# How can we find the channel capacity from a BSC? (information theory) [closed]

I'm struggling to find how to calculate the channel capacity from a binary symmetric channel, given

alpha(mean error) = 0.25
p(x1) = 0.25,
p(x2) = 0.75
r = 1.25MBits/sec

I found this in the course:

C = r . { 1 - omega(alpha) }

So I'd have

C = 1.25Mbits/sec * { 1 - omega(0.25) }


However, I'm stuck on how to calculate the omega(0.25) (binary entropy of the mean error).

We've never seen how to solve these exercises during the course, so any help would be very appreciated.

• despite my attempt at answering, this question is quite unclear. Try to edit it for better clarity. – Ran G. Jan 25 '16 at 23:12
• Can you edit your post to ask about a specific conceptual issue you're uncertain about? As a rule of thumb, a good conceptual question should be useful even to someone who isn't looking at the problem you happen to be working on. We don't want to do your exercise for you, and questions that require us to do arithmetic aren't very interesting. It sounds like you have an exercise and there is some specific conceptual aspect you don't understand. Rather than copy-pasting your entire exercise, I suggest you just ask about that one concept. That's more likely to be useful to others in the future. – D.W. Jan 27 '16 at 0:21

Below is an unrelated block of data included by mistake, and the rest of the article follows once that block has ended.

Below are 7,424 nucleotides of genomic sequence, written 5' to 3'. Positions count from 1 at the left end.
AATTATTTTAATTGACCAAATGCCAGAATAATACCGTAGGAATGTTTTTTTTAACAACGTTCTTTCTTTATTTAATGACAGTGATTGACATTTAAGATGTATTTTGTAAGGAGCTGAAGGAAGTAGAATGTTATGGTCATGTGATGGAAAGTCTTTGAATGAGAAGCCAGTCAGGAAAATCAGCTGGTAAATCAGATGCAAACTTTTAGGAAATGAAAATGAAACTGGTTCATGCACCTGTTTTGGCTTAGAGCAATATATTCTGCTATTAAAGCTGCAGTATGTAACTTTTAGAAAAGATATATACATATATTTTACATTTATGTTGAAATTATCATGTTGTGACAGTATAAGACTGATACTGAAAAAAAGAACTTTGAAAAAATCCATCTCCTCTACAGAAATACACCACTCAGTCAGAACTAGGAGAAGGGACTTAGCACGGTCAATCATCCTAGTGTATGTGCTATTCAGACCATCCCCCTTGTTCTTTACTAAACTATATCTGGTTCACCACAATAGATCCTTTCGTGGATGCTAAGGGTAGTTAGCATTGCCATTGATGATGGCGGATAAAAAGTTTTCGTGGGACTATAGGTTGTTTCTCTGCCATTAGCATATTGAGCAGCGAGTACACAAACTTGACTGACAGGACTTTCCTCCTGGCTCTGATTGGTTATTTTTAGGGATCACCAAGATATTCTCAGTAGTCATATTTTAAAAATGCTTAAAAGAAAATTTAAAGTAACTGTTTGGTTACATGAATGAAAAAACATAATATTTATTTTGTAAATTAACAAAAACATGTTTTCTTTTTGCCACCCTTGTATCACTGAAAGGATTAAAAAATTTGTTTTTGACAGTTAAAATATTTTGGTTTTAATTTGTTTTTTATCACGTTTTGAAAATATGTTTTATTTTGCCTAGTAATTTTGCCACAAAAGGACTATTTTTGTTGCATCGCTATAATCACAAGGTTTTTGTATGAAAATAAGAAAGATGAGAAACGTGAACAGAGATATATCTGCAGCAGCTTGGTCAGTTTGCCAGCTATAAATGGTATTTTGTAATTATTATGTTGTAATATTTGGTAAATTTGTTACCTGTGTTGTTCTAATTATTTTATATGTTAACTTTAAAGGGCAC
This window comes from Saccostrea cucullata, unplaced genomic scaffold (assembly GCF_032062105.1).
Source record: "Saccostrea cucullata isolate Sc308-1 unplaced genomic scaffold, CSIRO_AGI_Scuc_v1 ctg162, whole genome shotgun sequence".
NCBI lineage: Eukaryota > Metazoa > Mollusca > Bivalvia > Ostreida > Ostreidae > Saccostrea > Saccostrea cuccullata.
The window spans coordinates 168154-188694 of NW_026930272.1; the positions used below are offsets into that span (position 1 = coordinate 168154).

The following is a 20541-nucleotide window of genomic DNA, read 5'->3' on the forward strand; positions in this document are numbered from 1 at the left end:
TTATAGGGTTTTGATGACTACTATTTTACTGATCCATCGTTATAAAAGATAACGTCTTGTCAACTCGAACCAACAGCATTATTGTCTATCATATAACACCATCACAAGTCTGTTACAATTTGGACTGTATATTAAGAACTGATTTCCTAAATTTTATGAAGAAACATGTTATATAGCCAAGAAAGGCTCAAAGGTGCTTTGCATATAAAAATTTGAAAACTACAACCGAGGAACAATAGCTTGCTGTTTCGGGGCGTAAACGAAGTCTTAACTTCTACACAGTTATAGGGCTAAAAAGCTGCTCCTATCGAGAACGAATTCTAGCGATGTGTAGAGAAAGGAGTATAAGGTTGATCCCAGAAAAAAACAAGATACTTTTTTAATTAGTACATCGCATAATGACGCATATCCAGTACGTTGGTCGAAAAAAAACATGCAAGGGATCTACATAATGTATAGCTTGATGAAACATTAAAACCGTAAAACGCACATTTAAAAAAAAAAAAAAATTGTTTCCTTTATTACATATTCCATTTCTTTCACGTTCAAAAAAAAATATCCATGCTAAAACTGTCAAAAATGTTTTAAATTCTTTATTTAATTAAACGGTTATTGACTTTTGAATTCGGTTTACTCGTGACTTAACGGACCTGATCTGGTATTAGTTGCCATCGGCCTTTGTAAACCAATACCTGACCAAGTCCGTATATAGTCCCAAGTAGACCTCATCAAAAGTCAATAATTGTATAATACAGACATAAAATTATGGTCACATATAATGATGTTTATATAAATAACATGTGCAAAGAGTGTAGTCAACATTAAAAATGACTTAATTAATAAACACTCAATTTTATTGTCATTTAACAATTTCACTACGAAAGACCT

In any case, for a BSC channel with error probability $p$
(i.e., the channel $$P_{Y\mid X} (y \mid x) = \begin{cases} p & y\ne x \\ 1-p & y=x \end{cases}$$),
it is known that the capacity of the channel is $1-H(p)$ where $H()$ is the binary entropy function, $H(x) = x \log_2 (\frac1x) + (1-x)\log_2 (\frac1{1-x})$.
That is, for a BSC with $p=0.25$, the capacity is $1-H(0.25)=1-0.811=0.188$. This is per channel instantiation, so multiply by $r$ to get what it seems you want.